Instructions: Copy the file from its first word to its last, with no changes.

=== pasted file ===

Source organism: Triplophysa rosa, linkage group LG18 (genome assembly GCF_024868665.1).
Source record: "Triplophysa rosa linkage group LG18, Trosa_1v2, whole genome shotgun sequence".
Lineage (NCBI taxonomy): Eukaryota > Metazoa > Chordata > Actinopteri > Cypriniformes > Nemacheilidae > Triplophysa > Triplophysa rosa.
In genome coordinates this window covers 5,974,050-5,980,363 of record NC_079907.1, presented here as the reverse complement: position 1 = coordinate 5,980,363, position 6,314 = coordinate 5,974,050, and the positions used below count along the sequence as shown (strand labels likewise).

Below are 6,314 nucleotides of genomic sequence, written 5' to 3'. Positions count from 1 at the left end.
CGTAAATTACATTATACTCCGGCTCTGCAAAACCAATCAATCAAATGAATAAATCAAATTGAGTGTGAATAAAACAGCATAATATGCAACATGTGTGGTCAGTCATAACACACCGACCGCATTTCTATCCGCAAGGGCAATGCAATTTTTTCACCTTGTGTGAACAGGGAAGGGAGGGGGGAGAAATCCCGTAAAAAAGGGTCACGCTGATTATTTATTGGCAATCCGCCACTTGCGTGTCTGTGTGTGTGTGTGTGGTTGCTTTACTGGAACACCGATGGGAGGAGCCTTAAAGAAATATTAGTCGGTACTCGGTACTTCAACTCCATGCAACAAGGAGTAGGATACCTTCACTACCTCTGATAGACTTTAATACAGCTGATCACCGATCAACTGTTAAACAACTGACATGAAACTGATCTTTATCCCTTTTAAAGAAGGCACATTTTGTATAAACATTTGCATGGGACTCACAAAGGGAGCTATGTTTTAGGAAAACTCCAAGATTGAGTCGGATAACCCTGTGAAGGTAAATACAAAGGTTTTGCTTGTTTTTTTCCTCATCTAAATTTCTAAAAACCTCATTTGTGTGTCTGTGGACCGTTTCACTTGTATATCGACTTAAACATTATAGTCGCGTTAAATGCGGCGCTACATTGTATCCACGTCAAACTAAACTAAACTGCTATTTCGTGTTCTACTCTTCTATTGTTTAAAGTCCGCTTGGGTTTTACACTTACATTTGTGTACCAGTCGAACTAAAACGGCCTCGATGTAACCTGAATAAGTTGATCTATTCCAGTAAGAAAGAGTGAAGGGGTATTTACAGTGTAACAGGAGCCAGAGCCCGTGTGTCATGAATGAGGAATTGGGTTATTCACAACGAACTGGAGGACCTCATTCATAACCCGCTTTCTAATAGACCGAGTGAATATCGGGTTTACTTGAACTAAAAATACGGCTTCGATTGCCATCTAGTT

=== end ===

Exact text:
Source organism: Triplophysa rosa, linkage group LG18 (genome assembly GCF_024868665.1).
Source record: "Triplophysa rosa linkage group LG18, Trosa_1v2, whole genome shotgun sequence".
Lineage (NCBI taxonomy): Eukaryota > Metazoa > Chordata > Actinopteri > Cypriniformes > Nemacheilidae > Triplophysa > Triplophysa rosa.
In genome coordinates this window covers 5,974,050-5,980,363 of record NC_079907.1, presented here as the reverse complement: position 1 = coordinate 5,980,363, position 6,314 = coordinate 5,974,050, and the positions used below count along the sequence as shown (strand labels likewise).

Below are 6,314 nucleotides of genomic sequence, written 5' to 3'. Positions count from 1 at the left end.
CGTAAATTACATTATACTCCGGCTCTGCAAAACCAATCAATCAAATGAATAAATCAAATTGAGTGTGAATAAAACAGCATAATATGCAACATGTGTGGTCAGTCATAACACACCGACCGCATTTCTATCCGCAAGGGCAATGCAATTTTTTCACCTTGTGTGAACAGGGAAGGGAGGGGGGAGAAATCCCGTAAAAAAGGGTCACGCTGATTATTTATTGGCAATCCGCCACTTGCGTGTCTGTGTGTGTGTGTGTGGTTGCTTTACTGGAACACCGATGGGAGGAGCCTTAAAGAAATATTAGTCGGTACTCGGTACTTCAACTCCATGCAACAAGGAGTAGGATACCTTCACTACCTCTGATAGACTTTAATACAGCTGATCACCGATCAACTGTTAAACAACTGACATGAAACTGATCTTTATCCCTTTTAAAGAAGGCACATTTTGTATAAACATTTGCATGGGACTCACAAAGGGAGCTATGTTTTAGGAAAACTCCAAGATTGAGTCGGATAACCCTGTGAAGGTAAATACAAAGGTTTTGCTTGTTTTTTTCCTCATCTAAATTTCTAAAAACCTCATTTGTGTGTCTGTGGACCGTTTCACTTGTATATCGACTTAAACATTATAGTCGCGTTAAATGCGGCGCTACATTGTATCCACGTCAAACTAAACTAAACTGCTATTTCGTGTTCTACTCTTCTATTGTTTAAAGTCCGCTTGGGTTTTACACTTACATTTGTGTACCAGTCGAACTAAAACGGCCTCGATGTAACCTGAATAAGTTGATCTATTCCAGTAAGAAAGAGTGAAGGGGTATTTACAGTGTAACAGGAGCCAGAGCCCGTGTGTCATGAATGAGGAATTGGGTTATTCACAACGAACTGGAGGACCTCATTCATAACCCGCTTTCTAATAGACCGAGTGAATATCGGGTTTACTTGAACTAAAAATACGGCTTCGATTGCCATCTAGTT